More PMEs seeking help for employment issues

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SINGAPORE: Although the labour market remains tight, industry insiders are seeing more professionals, managers and executives (PMEs) seeking help for employment issues.

One in two who approach the Employment and Employability Institute (e2i) for career guidance and to attend job fairs are PMEs. Five years ago, the figure was considerably lower, with one in five workers being PMEs.

Also, two in five of the white-collar workers in the 5,000-strong e2i database are aged 35 and below.

e2i CEO Gilbert Tan, who spoke on labour trends at the Singapore Human Resources Institute’s (SHRI) Outlook 2015 conference on Wednesday (Jan 28), said these PMEs come from diverse backgrounds, from retrenched workers to staff looking to upgrade themselves.

The increase, he said, could be due to a changing workforce profile, which now consists of more PMEs. Beyond career guidance and job fairs, the institute also offers training, with one in three workers tapping all three services today being PMEs.

EVOLVING LABOUR MARKET

The Ministry of Manpower’s report on job vacancies released on Tuesday said PMET vacancies have risen substantially over the past year amid a tight labour market. The increase in openings was most drastic for associate professionals and technicians (26 per cent). Nearly half of the spike came from job openings for nurses, government associate professionals and management executives. There were also more vacancies for service and sales workers, managers and administrators, as well as professionals.

National Trades Union Congress (NTUC) assistant secretary-general Patrick Tay said PMEs might be resistant to trying new jobs. “For instance, they might have information technology training and be asked to try a job that requires an engineering background. Some may not feel so comfortable with these job openings,” he said, adding that NTUC has been lobbying for PMEs to learn a second skill so they can open themselves to job opportunities.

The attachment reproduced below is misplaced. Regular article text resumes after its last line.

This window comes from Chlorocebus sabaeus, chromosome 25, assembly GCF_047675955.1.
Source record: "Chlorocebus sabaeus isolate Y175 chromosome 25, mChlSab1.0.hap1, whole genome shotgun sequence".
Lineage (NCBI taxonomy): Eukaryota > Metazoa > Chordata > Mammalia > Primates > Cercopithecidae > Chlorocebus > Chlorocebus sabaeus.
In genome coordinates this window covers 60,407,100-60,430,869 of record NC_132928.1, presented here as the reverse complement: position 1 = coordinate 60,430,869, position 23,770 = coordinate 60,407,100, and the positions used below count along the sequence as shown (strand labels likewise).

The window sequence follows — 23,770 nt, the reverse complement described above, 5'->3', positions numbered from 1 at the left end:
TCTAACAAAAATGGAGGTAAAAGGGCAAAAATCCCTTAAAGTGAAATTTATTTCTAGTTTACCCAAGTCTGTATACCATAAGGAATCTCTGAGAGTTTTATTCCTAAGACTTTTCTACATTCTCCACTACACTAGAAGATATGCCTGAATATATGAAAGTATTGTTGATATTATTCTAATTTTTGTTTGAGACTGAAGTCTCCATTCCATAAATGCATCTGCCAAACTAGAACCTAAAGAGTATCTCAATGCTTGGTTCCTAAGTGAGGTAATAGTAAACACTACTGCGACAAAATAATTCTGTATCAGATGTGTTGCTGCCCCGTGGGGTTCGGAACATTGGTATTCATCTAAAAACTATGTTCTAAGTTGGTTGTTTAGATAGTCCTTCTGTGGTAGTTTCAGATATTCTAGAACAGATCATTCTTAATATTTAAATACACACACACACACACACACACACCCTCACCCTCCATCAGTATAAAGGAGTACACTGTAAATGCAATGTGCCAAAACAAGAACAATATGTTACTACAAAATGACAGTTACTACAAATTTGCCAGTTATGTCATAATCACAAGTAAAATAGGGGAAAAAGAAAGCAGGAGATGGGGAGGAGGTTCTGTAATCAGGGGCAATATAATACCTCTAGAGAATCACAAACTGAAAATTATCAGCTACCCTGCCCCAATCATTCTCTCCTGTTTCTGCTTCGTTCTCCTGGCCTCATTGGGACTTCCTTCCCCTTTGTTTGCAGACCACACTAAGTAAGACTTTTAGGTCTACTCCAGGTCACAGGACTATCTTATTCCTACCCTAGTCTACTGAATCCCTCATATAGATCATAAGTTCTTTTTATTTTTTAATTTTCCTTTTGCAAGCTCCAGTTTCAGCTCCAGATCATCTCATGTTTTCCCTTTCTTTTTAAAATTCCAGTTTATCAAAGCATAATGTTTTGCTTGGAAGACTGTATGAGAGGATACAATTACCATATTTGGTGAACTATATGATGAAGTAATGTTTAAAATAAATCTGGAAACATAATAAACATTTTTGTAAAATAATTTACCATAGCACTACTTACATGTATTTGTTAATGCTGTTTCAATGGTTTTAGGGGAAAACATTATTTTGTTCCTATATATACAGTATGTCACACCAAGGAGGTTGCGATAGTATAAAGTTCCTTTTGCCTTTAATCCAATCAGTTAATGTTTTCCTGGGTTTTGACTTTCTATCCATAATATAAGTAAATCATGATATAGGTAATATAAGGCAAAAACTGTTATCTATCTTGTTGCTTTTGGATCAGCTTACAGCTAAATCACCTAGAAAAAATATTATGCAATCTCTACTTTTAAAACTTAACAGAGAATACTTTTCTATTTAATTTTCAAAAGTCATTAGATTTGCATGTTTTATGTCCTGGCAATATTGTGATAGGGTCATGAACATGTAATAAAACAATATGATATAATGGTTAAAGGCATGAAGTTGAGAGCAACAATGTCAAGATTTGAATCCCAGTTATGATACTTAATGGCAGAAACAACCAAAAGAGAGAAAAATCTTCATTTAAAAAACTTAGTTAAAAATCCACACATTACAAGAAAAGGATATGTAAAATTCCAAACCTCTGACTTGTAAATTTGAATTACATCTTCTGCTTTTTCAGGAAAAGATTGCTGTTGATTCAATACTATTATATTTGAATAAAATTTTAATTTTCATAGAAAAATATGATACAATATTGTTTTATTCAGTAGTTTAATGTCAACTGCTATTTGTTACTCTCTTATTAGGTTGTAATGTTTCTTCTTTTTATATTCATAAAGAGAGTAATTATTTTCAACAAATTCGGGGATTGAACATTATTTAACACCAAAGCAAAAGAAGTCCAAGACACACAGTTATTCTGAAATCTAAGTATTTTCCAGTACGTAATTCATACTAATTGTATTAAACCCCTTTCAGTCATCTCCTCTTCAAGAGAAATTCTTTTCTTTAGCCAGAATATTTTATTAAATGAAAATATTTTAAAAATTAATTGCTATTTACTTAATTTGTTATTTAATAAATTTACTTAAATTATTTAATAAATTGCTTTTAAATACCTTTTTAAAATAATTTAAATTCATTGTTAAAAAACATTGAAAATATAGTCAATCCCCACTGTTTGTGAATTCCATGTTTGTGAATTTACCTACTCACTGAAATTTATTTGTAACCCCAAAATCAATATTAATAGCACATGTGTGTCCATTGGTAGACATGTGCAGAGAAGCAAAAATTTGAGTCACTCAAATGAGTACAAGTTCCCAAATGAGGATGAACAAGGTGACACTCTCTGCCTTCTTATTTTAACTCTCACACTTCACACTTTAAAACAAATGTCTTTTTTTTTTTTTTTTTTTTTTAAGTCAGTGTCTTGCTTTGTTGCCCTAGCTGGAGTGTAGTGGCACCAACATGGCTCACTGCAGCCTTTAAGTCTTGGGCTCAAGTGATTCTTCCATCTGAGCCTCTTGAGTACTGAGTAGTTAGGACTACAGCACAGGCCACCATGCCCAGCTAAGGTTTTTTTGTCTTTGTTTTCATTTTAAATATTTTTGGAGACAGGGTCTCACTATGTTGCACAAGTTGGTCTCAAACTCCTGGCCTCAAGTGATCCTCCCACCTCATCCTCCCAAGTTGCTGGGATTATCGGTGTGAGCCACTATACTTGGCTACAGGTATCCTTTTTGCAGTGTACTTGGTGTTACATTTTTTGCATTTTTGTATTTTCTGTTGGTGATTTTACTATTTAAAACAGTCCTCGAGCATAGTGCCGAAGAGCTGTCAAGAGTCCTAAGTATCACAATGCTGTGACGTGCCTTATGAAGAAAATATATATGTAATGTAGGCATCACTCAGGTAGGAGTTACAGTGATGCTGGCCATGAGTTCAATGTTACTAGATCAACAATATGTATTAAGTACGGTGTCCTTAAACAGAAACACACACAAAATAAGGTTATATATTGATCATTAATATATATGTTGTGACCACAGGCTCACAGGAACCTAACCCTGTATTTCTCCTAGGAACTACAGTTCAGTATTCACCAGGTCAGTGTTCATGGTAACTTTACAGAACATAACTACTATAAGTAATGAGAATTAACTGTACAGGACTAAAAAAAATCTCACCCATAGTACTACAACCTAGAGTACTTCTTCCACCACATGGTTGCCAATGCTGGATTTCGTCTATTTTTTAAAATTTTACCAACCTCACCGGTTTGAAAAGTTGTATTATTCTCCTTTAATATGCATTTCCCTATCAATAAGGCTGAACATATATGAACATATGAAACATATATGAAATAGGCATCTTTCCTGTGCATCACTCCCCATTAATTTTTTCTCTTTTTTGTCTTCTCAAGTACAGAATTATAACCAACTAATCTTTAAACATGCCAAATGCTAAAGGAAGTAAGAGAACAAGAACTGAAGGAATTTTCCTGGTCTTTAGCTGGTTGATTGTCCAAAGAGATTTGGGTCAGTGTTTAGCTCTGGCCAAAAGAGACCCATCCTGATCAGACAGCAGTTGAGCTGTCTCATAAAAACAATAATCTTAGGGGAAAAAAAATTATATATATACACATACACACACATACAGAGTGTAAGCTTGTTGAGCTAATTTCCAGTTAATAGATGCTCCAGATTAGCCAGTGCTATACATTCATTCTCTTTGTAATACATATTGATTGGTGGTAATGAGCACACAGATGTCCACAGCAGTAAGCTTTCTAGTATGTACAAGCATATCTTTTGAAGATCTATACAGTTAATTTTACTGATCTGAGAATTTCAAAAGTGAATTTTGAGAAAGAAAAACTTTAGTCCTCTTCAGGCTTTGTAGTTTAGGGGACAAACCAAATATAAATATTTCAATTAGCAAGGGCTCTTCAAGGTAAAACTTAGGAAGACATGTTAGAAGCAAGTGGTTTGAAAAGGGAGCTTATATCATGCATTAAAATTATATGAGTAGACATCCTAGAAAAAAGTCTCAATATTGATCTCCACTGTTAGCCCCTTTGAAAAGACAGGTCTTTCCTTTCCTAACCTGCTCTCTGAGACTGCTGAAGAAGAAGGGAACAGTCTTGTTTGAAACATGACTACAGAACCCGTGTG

Also, employers are “sensitive” when it comes to hiring older PMEs. “Mature PMEs have years of experience and used to draw high salaries,” he said. “When they apply for lesser or smaller jobs, employers may feel bad that they’re hiring them at 25 per cent of their previous pay.”

At the SHRI conference, Mr Tan also spoke of the challenges of companies staying competitive in an evolving labour market. Tight foreign labour policies have aggravated manpower shortages and the latent workforce is not being fully utilised.

He suggested employers reach out to mature workers by offering them flexible or part-time work arrangements. He also called for employers to join the productivity push and turn to technology to ease their dependence on manpower.

Amid calls for greater productivity, the SHRI launched a survey to study the relationship between salary and productivity last September. Results of the survey, which involves about 200 Singapore-based companies, are likely to be shared by June.

Other presenters at the SHRI conference included Mr Tay, who spoke about industrial relations, OCBC economist Selena Ling, who commented on the global economic outlook, and the MOM’s divisional director of Manpower Planning and Policy, Adrian Chua, who discussed labour market developments.

news source & image credits: channlenewsasia.com

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